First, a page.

Joe Venuti, who went from a classical music background to a career in swing to become the grand old man of the jazz violin, died Monday in Seattle. He had been hospitalized a month ago.

His age varied from 74 to 82, depending on his mood when he spoke about it. His place of birth was just as varied, ranging from the Lake Como area of Italy to a ship brining his family to this country from Italy.

Mr. Venuti was known as a screwball who was given to tall tales, wild escapades and practical jokes. It was never questioned, however, that he was a master of the violin, with a superb technique and remarkable imagination.

No matter what his place of birth, it was agreed that Mr. Venuti and his family eventually ended up in Philadelphia. He said in one interview that this was after he had studied violin for six years in Milan, Italy.

At any rate, he was good enough to get into the second violin section of the Philadelphia Orchestra but he wasn't happy there.

"I could play all that stuff, but I just didn't fit in," he once explained. "I wanted to improvise. So I ran away to Detroit. I was walking down the street and heard the Jean Goldkette Orchestra rehearsing. I went in and they hired me."

The Goldkette Orchestra, an early dance band, included such later music greats as Bix Beiderbecke, Frank Traumbauer, Jimmy McPartland and Tommy and Jimmy Dorsey.

"I had been giving my mother $10 a week in Philadelphia, but now I was sending her $80 a week," he remembered. "My old man thought I must've robbed some place to get so much money. He took the Broadway Limited out to Detroit and when he found out what I was doing, he beat the . . . out of me. He didn't think I should be playing such music. He called it trash."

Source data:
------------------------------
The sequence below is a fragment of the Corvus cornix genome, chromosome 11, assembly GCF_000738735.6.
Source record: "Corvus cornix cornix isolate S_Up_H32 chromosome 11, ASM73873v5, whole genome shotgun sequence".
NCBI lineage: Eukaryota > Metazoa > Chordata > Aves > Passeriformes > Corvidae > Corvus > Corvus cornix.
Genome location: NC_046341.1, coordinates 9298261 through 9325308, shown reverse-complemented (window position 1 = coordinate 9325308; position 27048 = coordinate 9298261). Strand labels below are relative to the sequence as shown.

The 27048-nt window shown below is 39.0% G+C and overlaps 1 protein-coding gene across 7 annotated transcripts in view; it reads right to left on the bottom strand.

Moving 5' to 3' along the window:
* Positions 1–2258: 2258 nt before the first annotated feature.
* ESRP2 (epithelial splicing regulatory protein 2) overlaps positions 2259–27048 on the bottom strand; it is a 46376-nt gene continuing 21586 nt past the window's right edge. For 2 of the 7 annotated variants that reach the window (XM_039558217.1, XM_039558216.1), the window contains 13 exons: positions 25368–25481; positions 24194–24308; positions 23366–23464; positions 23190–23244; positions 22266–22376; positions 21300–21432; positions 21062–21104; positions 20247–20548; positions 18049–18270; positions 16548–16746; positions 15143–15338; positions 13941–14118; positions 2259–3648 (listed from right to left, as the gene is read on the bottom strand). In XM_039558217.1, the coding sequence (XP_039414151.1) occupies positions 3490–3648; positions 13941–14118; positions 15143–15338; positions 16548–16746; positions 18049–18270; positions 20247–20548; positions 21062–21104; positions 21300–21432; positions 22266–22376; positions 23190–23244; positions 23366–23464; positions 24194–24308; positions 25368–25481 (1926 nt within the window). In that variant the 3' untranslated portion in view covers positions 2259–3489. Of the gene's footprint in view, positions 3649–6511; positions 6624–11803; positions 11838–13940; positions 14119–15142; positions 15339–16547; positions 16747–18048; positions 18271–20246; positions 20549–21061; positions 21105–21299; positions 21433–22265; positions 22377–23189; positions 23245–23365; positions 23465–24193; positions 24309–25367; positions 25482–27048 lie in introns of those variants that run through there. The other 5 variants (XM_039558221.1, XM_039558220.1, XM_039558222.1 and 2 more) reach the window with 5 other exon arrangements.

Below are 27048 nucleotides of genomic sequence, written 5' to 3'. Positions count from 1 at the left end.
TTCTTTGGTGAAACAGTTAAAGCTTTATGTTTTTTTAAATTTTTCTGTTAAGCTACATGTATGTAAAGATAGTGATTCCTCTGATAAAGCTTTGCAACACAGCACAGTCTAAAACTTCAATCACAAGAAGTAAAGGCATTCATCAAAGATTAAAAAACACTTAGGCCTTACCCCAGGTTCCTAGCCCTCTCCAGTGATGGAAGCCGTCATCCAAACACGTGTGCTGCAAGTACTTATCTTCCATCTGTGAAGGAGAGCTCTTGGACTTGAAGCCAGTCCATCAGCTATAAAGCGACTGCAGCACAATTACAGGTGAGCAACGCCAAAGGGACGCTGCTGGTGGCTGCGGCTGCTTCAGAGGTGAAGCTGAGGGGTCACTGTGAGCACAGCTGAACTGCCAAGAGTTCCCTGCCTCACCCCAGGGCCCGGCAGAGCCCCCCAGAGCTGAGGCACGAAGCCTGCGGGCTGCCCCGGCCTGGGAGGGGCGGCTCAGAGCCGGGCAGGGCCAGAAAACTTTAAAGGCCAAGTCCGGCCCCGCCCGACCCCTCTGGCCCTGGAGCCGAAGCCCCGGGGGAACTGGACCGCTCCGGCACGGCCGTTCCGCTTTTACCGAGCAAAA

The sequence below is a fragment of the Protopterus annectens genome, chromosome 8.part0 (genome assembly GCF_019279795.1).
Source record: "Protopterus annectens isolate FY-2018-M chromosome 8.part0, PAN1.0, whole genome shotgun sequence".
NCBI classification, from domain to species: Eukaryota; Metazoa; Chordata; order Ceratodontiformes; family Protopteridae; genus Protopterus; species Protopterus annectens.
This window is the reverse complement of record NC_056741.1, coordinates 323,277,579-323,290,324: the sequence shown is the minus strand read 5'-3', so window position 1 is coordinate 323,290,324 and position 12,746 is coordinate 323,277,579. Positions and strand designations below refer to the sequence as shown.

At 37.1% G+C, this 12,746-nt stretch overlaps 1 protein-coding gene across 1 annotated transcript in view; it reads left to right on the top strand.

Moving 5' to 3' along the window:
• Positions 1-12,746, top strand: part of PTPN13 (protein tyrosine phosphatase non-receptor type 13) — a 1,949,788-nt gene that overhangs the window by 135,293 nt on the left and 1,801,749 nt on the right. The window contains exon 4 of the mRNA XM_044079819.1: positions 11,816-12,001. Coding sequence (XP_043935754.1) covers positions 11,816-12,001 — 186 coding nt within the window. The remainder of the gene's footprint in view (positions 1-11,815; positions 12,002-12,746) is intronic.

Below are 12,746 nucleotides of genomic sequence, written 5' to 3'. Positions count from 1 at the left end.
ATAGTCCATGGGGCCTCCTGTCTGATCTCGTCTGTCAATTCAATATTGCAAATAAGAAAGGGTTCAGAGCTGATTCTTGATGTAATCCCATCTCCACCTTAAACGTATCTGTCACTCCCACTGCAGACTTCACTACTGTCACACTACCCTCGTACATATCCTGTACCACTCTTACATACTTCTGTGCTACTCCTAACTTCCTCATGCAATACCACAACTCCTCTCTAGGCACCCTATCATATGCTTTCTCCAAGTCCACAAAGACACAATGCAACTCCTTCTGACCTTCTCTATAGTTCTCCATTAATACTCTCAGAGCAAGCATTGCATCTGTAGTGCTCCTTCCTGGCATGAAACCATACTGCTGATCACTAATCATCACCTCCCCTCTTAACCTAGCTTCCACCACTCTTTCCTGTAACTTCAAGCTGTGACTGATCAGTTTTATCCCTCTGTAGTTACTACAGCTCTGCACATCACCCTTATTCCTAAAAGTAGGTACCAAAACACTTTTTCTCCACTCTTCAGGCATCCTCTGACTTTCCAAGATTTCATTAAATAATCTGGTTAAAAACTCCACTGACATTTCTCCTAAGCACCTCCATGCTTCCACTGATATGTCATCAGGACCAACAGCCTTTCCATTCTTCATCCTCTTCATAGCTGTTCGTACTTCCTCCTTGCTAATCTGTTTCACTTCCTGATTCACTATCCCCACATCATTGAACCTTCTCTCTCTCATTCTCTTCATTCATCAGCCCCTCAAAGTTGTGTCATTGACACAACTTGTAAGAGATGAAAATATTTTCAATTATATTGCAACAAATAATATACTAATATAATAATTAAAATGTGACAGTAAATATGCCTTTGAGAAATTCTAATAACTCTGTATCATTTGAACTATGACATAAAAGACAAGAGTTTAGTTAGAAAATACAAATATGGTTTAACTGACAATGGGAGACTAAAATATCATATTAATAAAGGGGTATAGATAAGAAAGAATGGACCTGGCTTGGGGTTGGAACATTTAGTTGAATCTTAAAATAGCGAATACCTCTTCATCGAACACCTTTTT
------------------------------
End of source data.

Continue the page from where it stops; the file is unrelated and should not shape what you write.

But Mr. Venuti went on to play with the famous Paul Whiteman band. He also teamed up in 1925 with guitarist Eddie Lang and they made hundreds of major jazz records before Lang died in 1933.

Mr. Venuti liked to teach and pernovations on the violin. He played all four strings at once for chord passages by tying the bow around the instrument. One critic described his playing as characterized by "a ringing tone, melodic suppleness and casual humor."

He played with success in England in the 1930s, and then toured, usually with his own band, throughout this country. His repertoire consisted of well known standards, "Stardust," "Embraceable You," Summertime," "I Got Rhythm" and others.

Mr. Venuti liked to teach and perform with young musicians and he conducted a series of clinics at colleges and towns across the country. He often performed at festivals in Europe as well as in the United States.

He took part in a memorial tribute to Tommy Dorsey on television in 1956. But as years passed, and popular musical tastes changed, he began to perform mainly at lounges in Seattle, where he had made his home since 1963, and in Los Angeles and Las Vegas.

He gained new popularity in 1960s, when he played at the Dick Gibbons' Colorado Jazz Party at Vail in 1967, the Newport Jazz Festival in 1968 and the Jazz Exposition in London in 1969. He was honored in 1975 at the Newport Jazz Festival in New York by the Newport Hall of Fame.

He appeared at Blues Alley here in 1975, again in 1977 and for a third time last February.

It could not be determined if Mr. Venuti had any immediate survivors. At sometime in his career, he had spoken of having children, but he was alone when he died.